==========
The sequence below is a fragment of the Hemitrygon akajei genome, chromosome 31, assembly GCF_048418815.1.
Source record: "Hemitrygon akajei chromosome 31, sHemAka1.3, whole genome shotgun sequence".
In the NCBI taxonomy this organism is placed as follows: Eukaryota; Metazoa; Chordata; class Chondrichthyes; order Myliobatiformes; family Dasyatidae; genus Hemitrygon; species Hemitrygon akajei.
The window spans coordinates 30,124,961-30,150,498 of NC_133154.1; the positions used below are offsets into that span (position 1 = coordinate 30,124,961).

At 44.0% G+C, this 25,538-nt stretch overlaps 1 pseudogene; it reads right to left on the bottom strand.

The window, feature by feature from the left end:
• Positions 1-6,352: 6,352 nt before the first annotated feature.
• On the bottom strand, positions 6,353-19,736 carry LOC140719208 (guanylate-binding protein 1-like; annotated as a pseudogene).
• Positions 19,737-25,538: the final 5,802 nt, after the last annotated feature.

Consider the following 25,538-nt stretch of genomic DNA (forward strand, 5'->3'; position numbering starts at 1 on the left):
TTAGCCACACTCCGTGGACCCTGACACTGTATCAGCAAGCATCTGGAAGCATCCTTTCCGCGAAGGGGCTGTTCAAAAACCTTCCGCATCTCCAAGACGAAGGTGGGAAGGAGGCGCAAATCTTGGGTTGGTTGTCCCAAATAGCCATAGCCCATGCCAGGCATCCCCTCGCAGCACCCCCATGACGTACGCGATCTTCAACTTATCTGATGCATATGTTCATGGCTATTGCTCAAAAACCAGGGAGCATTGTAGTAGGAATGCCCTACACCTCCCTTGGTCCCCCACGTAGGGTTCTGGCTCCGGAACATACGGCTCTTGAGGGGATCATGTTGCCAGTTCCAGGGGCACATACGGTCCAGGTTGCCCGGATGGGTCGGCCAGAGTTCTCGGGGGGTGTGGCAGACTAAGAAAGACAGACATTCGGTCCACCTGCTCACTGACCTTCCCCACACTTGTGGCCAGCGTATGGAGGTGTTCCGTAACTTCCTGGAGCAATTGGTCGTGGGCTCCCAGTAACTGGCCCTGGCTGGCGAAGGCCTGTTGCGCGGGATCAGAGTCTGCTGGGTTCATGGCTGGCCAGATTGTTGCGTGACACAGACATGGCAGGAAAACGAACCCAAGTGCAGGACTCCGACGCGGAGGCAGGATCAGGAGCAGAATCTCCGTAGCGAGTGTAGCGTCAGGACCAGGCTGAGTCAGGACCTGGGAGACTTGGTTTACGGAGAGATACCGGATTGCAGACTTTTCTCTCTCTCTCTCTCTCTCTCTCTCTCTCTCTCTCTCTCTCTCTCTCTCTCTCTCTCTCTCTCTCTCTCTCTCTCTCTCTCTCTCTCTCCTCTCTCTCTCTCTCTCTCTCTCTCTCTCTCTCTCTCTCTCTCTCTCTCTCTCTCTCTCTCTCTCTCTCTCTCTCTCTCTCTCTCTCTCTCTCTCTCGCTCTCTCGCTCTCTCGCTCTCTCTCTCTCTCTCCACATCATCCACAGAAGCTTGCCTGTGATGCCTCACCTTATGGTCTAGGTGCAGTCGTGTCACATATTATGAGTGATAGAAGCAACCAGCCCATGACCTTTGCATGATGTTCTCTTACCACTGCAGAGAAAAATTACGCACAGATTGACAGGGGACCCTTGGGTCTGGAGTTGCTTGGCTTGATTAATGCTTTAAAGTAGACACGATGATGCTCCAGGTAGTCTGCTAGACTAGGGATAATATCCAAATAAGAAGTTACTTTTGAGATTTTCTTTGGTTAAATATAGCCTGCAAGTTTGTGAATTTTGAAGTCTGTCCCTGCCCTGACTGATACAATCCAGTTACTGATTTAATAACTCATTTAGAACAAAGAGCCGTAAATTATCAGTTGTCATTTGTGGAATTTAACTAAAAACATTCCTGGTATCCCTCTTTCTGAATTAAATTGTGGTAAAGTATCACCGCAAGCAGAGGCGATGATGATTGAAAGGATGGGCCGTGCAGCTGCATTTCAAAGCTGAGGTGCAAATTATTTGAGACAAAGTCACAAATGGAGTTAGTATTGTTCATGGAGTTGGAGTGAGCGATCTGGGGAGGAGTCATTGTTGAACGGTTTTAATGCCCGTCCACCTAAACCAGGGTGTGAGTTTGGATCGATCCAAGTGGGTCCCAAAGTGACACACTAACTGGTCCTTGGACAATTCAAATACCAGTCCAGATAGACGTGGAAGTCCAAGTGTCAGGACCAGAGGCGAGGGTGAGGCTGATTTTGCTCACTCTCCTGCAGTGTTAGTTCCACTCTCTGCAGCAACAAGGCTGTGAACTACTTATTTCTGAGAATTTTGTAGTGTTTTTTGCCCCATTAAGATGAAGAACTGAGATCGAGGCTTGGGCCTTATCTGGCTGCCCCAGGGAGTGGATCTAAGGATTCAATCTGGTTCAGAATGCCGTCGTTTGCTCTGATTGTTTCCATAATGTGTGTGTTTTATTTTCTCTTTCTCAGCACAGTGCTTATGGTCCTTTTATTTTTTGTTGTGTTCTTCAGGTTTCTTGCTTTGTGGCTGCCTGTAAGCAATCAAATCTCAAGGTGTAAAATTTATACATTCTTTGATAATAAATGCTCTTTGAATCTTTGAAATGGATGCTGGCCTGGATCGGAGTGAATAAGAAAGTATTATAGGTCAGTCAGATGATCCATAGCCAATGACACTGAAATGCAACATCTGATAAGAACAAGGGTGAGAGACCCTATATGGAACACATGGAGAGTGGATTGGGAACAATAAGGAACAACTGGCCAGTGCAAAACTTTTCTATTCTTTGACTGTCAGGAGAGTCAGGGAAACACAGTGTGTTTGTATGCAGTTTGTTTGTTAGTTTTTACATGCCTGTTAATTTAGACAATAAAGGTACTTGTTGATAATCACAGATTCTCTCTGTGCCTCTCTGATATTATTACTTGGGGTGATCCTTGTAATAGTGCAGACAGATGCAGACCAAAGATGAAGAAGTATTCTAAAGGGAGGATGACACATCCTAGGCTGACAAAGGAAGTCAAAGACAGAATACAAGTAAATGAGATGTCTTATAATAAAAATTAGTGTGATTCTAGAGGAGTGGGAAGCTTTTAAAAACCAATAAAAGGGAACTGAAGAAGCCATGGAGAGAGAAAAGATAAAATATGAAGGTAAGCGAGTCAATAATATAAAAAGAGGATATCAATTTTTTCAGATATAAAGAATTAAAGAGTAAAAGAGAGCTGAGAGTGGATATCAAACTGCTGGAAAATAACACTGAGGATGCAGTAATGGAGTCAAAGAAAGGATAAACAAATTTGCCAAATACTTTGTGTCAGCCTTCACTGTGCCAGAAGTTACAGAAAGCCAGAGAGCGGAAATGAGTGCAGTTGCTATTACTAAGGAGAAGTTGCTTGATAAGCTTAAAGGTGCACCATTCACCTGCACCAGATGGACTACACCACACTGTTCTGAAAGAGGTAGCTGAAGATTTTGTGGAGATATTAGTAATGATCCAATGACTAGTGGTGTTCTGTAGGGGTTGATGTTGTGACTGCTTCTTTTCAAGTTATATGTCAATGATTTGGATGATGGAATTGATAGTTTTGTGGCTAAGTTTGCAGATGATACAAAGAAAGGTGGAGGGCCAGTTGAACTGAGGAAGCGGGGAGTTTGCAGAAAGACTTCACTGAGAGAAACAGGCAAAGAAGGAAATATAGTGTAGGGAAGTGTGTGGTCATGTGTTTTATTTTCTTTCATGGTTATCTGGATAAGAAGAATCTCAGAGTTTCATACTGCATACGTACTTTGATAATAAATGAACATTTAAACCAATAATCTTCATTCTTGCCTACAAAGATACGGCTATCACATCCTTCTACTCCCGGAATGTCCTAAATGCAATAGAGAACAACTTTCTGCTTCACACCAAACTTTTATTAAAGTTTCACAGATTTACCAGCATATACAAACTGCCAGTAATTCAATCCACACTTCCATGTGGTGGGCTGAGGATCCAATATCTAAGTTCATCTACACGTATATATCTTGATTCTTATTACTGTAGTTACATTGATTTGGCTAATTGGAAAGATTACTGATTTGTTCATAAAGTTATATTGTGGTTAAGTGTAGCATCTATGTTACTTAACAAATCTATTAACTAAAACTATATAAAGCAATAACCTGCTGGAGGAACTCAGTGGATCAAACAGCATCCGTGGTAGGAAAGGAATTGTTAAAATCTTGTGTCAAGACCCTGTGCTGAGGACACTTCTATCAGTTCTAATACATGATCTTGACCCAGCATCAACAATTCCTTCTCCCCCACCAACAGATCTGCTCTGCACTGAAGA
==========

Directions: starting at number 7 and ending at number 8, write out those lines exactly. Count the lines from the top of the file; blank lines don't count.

• Positions 1-6,352: 6,352 nt before the first annotated feature.
• On the bottom strand, positions 6,353-19,736 carry LOC140719208 (guanylate-binding protein 1-like; annotated as a pseudogene).